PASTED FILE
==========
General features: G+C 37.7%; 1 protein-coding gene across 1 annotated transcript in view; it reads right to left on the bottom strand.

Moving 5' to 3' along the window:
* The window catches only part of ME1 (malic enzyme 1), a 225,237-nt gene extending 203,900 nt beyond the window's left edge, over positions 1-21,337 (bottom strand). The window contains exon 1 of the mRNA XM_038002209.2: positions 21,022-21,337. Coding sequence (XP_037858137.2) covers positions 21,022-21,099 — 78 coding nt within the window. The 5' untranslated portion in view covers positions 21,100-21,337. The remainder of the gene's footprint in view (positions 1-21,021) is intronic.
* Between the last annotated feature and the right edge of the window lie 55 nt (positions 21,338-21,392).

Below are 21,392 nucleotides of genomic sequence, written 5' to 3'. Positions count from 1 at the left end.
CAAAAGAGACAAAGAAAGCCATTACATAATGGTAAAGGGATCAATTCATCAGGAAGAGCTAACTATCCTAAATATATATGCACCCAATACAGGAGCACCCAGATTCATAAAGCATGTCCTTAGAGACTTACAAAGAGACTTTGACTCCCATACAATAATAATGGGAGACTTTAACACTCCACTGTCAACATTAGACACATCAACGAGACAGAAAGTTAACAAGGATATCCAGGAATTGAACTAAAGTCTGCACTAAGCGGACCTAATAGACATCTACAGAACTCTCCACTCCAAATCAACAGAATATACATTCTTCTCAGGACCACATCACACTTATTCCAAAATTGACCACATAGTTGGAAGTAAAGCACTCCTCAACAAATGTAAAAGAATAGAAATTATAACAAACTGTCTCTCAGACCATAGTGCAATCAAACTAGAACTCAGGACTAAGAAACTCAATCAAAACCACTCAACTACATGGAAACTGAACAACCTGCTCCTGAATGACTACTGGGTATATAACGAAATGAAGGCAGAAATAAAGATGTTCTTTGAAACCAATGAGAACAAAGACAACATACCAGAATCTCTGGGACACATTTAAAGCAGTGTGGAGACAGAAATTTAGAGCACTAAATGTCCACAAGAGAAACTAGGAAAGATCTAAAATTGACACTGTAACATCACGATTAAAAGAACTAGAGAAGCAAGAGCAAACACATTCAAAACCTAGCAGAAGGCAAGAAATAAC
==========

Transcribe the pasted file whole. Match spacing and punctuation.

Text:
General features: G+C 37.7%; 1 protein-coding gene across 1 annotated transcript in view; it reads right to left on the bottom strand.

Moving 5' to 3' along the window:
* The window catches only part of ME1 (malic enzyme 1), a 225,237-nt gene extending 203,900 nt beyond the window's left edge, over positions 1-21,337 (bottom strand). The window contains exon 1 of the mRNA XM_038002209.2: positions 21,022-21,337. Coding sequence (XP_037858137.2) covers positions 21,022-21,099 — 78 coding nt within the window. The 5' untranslated portion in view covers positions 21,100-21,337. The remainder of the gene's footprint in view (positions 1-21,021) is intronic.
* Between the last annotated feature and the right edge of the window lie 55 nt (positions 21,338-21,392).

Below are 21,392 nucleotides of genomic sequence, written 5' to 3'. Positions count from 1 at the left end.
CAAAAGAGACAAAGAAAGCCATTACATAATGGTAAAGGGATCAATTCATCAGGAAGAGCTAACTATCCTAAATATATATGCACCCAATACAGGAGCACCCAGATTCATAAAGCATGTCCTTAGAGACTTACAAAGAGACTTTGACTCCCATACAATAATAATGGGAGACTTTAACACTCCACTGTCAACATTAGACACATCAACGAGACAGAAAGTTAACAAGGATATCCAGGAATTGAACTAAAGTCTGCACTAAGCGGACCTAATAGACATCTACAGAACTCTCCACTCCAAATCAACAGAATATACATTCTTCTCAGGACCACATCACACTTATTCCAAAATTGACCACATAGTTGGAAGTAAAGCACTCCTCAACAAATGTAAAAGAATAGAAATTATAACAAACTGTCTCTCAGACCATAGTGCAATCAAACTAGAACTCAGGACTAAGAAACTCAATCAAAACCACTCAACTACATGGAAACTGAACAACCTGCTCCTGAATGACTACTGGGTATATAACGAAATGAAGGCAGAAATAAAGATGTTCTTTGAAACCAATGAGAACAAAGACAACATACCAGAATCTCTGGGACACATTTAAAGCAGTGTGGAGACAGAAATTTAGAGCACTAAATGTCCACAAGAGAAACTAGGAAAGATCTAAAATTGACACTGTAACATCACGATTAAAAGAACTAGAGAAGCAAGAGCAAACACATTCAAAACCTAGCAGAAGGCAAGAAATAAC